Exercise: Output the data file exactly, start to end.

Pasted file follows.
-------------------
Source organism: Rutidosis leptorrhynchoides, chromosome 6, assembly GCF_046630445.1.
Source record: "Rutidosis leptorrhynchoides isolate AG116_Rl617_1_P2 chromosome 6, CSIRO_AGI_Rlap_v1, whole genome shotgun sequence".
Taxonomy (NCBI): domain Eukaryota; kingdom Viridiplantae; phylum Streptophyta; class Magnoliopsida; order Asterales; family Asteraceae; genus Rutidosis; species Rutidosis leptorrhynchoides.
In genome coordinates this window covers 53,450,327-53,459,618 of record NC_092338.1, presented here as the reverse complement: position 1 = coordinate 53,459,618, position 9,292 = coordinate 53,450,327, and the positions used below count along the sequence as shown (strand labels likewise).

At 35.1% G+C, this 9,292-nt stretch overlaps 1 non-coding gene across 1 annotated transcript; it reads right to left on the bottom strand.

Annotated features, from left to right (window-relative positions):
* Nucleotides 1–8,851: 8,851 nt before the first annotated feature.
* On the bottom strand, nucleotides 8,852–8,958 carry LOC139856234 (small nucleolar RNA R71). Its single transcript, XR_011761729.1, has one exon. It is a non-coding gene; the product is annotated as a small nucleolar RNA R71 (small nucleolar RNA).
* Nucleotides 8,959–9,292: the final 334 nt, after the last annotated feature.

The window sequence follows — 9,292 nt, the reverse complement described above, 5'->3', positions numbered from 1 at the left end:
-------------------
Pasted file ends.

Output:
Source organism: Rutidosis leptorrhynchoides, chromosome 6, assembly GCF_046630445.1.
Source record: "Rutidosis leptorrhynchoides isolate AG116_Rl617_1_P2 chromosome 6, CSIRO_AGI_Rlap_v1, whole genome shotgun sequence".
Taxonomy (NCBI): domain Eukaryota; kingdom Viridiplantae; phylum Streptophyta; class Magnoliopsida; order Asterales; family Asteraceae; genus Rutidosis; species Rutidosis leptorrhynchoides.
In genome coordinates this window covers 53,450,327-53,459,618 of record NC_092338.1, presented here as the reverse complement: position 1 = coordinate 53,459,618, position 9,292 = coordinate 53,450,327, and the positions used below count along the sequence as shown (strand labels likewise).

At 35.1% G+C, this 9,292-nt stretch overlaps 1 non-coding gene across 1 annotated transcript; it reads right to left on the bottom strand.

Annotated features, from left to right (window-relative positions):
* Nucleotides 1–8,851: 8,851 nt before the first annotated feature.
* On the bottom strand, nucleotides 8,852–8,958 carry LOC139856234 (small nucleolar RNA R71). Its single transcript, XR_011761729.1, has one exon. It is a non-coding gene; the product is annotated as a small nucleolar RNA R71 (small nucleolar RNA).
* Nucleotides 8,959–9,292: the final 334 nt, after the last annotated feature.

The window sequence follows — 9,292 nt, the reverse complement described above, 5'->3', positions numbered from 1 at the left end: